“Your food’s burning.” Tim said, pointing to the kitchen. Harold sprang up from the sofa and sprinted to the kitchen to snatch his pans of potatoes and chicken from the oven. Both pans were black, as well as the food in them.
“I heard you mention pizza a second ago. You wanna grab some now?” Harold asked, chuckling as he dumped the burned food into the trash can.
Harold disappeared for a moment to gather his keys and wallet. Tim stood in the doorway and scanned the contents of the living room. There were a few framed photos, most of which were of a little girl. Tim obviously wondered if the girl might be his sister. One photo was of Harold and the girl opening Christmas presents together. Another was of them at the zoo.
“Ok. You ready? There’s a place about six blocks from here if you feel like walking.” Harold turned on the porch light and opened the front door.
They walked in silence for the first block, both nervous, trying to appear unaffected. By the time they had reached the second block, Harold figured basketball would be an easy opening topic for discussion. He estimated Tim was about 6‘4” tall, so he assumed he must have a passing interest in the game. So, he was unprepared when Tim told him he didn’t play. But, he rebounded by mentioning football, and was secretly relieved his son liked at least one real sport.
Tim told Harold about his school life, informed him that Paula was a nurse, and talked about his day-to-day life. As they walked the rest of the way to the restaurant, and as they ate their pizza, Harold listened to Tim basically tell him how awesome Paula had been as a parent. He didn’t think it was meant as any type of slight, and he didn’t take it that way. But, it did make him wish he could have prepared for this meeting. He wished he could have been sitting with Paula and Tim. He wished he could have had Zoe, his daughter, over for the weekend too, just to meet her big brother. He listened as much as he could as Tim talked, but he had already begun to plan a few things.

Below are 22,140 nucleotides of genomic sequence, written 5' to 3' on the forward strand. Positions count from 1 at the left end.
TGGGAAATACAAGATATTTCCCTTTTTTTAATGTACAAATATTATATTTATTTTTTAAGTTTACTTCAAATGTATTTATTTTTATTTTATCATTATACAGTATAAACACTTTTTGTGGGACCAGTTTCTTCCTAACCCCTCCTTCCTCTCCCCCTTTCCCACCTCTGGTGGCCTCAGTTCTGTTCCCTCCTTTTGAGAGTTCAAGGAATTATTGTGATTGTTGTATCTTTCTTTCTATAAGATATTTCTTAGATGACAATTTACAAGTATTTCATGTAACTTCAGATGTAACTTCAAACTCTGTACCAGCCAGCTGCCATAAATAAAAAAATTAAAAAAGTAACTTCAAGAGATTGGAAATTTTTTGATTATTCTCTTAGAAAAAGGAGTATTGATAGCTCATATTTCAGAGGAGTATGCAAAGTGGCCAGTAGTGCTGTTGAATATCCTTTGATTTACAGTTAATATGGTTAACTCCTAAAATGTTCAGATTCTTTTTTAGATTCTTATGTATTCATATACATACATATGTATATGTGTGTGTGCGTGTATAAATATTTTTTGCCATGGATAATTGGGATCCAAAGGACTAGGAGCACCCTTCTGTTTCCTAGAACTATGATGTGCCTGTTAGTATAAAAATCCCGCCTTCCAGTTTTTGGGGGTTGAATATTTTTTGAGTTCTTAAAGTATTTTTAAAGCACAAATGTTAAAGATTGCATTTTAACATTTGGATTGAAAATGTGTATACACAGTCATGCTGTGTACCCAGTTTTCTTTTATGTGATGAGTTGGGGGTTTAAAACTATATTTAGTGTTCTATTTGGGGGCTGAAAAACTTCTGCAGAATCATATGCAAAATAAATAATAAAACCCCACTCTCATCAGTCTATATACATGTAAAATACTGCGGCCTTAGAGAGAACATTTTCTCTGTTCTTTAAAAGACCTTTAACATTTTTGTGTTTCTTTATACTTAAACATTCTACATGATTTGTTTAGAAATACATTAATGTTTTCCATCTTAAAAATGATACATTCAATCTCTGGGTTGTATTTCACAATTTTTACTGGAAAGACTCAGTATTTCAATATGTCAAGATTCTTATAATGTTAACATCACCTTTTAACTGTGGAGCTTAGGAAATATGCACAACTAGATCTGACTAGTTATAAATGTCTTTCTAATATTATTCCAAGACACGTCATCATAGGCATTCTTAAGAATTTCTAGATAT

“So ummm,” Harold said, “When are you leaving?”
“Where are you staying?”
“At a hotel by the airport. So, I’ll take a cab back out there tonight.”
“You must be joking. You gotta stay at my house.”
“Look,” Tim paused, “I know why you’re saying that, but you don’t have to. I’m not asking you to do anything. I just wanted to meet you.”
“I get that. But you didn’t ask. I offered.”
“Yeah. I’m sure.”
“Ok. I just need to cancel the reservation.”
Harold and Tim walked leisurely back to the house. Harold noticed Tim’s long, purposeful gait. He was a cool dude, and Harold was proud already. It made no sense to be proud so soon, but he was. He saw Paula’s fingerprint all over Tim, and he was proud to have a connection to her, albeit rather late in arriving.
The sun had begun to set, and the neighborhood children worked hard to squeeze in a little more play time in their front yards before dark. After they got home, Tim and Harold spent the rest of the evening chatting and watching television. The nervous energy began to evaporate slowly, and they even shared a hearty laugh when Annette came by again just to make sure Harold was ok. When it was time for bed, Harold placed bath items and an extra blanket in an all-pink bedroom.
“I’m sorry it’s so girly.” Harold apologized. “Zoe, my daughter, sleeps in here when she visits. If it’s too much, I can pull out the sofa bed. I just thought you might want some privacy.”
“It’s no prob. This is cool. Thanks a lot.”
“Alright. If you need anything I’m down the hall.”
As soon as Harold shut the bedroom door, Tim exhaled. He leaned back on the bed and stared at the ceiling. He was exhausted. He changed clothes and before getting under the covers and turning off the light, he sent a text to Paula. He knew she was likely asleep, but he wanted her to know he was thinking of her. When he had finally settled into bed, he almost felt as if he had already been dreaming for the past 24 hours. He replayed every snippet of his conversation with Harold, and tried to picture what the next day would be like. He drifted off to sleep with the realization that in a few short hours, he would be waking up in his father’s house for the first time in his life.